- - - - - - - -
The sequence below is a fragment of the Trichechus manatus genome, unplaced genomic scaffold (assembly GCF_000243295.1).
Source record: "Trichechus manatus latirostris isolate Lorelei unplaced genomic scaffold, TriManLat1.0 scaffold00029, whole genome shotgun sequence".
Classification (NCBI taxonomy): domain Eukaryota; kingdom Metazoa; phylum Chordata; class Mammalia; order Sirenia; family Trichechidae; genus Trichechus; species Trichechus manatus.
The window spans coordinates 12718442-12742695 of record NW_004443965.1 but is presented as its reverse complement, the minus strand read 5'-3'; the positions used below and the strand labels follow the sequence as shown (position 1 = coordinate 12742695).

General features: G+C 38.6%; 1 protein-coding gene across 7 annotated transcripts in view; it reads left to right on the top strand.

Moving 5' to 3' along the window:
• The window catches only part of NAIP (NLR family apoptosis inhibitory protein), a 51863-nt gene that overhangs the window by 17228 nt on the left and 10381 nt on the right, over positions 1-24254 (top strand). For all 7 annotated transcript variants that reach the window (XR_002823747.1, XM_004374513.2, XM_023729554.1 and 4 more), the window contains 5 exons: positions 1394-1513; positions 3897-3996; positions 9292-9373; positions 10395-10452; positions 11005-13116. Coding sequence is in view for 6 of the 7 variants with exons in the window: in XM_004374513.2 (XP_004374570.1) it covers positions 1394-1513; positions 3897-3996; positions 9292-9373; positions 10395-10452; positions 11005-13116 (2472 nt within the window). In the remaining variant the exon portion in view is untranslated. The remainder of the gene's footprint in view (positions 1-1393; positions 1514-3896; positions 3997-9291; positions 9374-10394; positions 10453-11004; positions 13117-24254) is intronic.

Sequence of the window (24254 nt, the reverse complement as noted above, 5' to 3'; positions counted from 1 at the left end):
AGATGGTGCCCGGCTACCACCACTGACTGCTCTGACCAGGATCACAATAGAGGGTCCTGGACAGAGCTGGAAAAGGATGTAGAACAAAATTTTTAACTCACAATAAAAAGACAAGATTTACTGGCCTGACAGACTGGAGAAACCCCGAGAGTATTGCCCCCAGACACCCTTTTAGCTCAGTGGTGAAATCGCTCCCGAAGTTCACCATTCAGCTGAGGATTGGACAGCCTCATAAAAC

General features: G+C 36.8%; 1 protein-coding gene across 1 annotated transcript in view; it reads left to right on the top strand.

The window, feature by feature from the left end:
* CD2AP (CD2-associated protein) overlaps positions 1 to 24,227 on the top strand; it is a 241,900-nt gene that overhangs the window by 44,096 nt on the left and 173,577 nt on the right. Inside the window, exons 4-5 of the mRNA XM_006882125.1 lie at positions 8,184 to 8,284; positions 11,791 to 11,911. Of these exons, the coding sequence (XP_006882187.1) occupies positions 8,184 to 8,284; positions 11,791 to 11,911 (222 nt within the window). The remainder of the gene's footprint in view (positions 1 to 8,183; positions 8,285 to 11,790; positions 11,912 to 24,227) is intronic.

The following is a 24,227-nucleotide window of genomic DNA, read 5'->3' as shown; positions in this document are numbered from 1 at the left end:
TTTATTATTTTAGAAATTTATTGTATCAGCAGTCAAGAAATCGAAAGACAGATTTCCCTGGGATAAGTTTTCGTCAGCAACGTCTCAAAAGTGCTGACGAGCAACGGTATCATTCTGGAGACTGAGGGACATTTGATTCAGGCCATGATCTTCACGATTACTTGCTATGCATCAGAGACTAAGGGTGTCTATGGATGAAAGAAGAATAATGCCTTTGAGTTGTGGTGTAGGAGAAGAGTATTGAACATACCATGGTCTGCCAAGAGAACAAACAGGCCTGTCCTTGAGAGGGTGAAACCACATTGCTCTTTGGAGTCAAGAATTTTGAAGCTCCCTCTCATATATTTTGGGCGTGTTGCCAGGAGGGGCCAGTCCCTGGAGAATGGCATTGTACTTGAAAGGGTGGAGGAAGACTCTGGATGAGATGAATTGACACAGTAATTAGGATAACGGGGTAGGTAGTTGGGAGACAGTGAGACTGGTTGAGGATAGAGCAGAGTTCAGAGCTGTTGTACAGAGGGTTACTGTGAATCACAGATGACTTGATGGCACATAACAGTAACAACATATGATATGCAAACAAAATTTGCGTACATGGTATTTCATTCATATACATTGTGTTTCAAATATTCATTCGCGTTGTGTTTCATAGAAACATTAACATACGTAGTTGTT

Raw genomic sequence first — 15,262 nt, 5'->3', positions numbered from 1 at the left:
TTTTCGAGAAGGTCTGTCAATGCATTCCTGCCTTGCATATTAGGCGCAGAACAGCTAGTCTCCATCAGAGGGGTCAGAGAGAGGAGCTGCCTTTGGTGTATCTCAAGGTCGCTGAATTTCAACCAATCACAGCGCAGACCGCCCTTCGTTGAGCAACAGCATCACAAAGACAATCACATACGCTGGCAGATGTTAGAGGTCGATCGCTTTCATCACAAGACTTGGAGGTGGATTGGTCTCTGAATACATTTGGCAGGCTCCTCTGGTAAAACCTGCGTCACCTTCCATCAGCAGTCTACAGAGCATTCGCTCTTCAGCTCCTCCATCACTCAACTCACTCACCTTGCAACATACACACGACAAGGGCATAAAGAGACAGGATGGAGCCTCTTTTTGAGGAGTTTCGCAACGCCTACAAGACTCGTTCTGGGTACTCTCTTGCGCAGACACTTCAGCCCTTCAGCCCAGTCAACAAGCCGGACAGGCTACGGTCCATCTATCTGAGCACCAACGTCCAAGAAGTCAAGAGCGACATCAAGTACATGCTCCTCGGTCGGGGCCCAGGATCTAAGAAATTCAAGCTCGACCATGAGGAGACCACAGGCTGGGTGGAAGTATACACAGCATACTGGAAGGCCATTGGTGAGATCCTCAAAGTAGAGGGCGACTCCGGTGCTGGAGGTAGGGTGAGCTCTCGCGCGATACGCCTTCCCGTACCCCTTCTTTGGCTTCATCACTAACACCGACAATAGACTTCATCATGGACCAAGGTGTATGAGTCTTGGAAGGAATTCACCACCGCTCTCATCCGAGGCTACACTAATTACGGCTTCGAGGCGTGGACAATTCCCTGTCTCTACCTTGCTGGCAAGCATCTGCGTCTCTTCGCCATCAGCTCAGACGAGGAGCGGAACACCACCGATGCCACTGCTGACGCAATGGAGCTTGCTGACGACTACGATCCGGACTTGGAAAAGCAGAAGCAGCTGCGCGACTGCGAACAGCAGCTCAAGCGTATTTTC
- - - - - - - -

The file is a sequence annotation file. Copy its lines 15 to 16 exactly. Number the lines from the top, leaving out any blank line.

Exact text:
Raw genomic sequence first — 15,262 nt, 5'->3', positions numbered from 1 at the left:
TTTTCGAGAAGGTCTGTCAATGCATTCCTGCCTTGCATATTAGGCGCAGAACAGCTAGTCTCCATCAGAGGGGTCAGAGAGAGGAGCTGCCTTTGGTGTATCTCAAGGTCGCTGAATTTCAACCAATCACAGCGCAGACCGCCCTTCGTTGAGCAACAGCATCACAAAGACAATCACATACGCTGGCAGATGTTAGAGGTCGATCGCTTTCATCACAAGACTTGGAGGTGGATTGGTCTCTGAATACATTTGGCAGGCTCCTCTGGTAAAACCTGCGTCACCTTCCATCAGCAGTCTACAGAGCATTCGCTCTTCAGCTCCTCCATCACTCAACTCACTCACCTTGCAACATACACACGACAAGGGCATAAAGAGACAGGATGGAGCCTCTTTTTGAGGAGTTTCGCAACGCCTACAAGACTCGTTCTGGGTACTCTCTTGCGCAGACACTTCAGCCCTTCAGCCCAGTCAACAAGCCGGACAGGCTACGGTCCATCTATCTGAGCACCAACGTCCAAGAAGTCAAGAGCGACATCAAGTACATGCTCCTCGGTCGGGGCCCAGGATCTAAGAAATTCAAGCTCGACCATGAGGAGACCACAGGCTGGGTGGAAGTATACACAGCATACTGGAAGGCCATTGGTGAGATCCTCAAAGTAGAGGGCGACTCCGGTGCTGGAGGTAGGGTGAGCTCTCGCGCGATACGCCTTCCCGTACCCCTTCTTTGGCTTCATCACTAACACCGACAATAGACTTCATCATGGACCAAGGTGTATGAGTCTTGGAAGGAATTCACCACCGCTCTCATCCGAGGCTACACTAATTACGGCTTCGAGGCGTGGACAATTCCCTGTCTCTACCTTGCTGGCAAGCATCTGCGTCTCTTCGCCATCAGCTCAGACGAGGAGCGGAACACCACCGATGCCACTGCTGACGCAATGGAGCTTGCTGACGACTACGATCCGGACTTGGAAAAGCAGAAGCAGCTGCGCGACTGCGAACAGCAGCTCAAGCGTATTTTC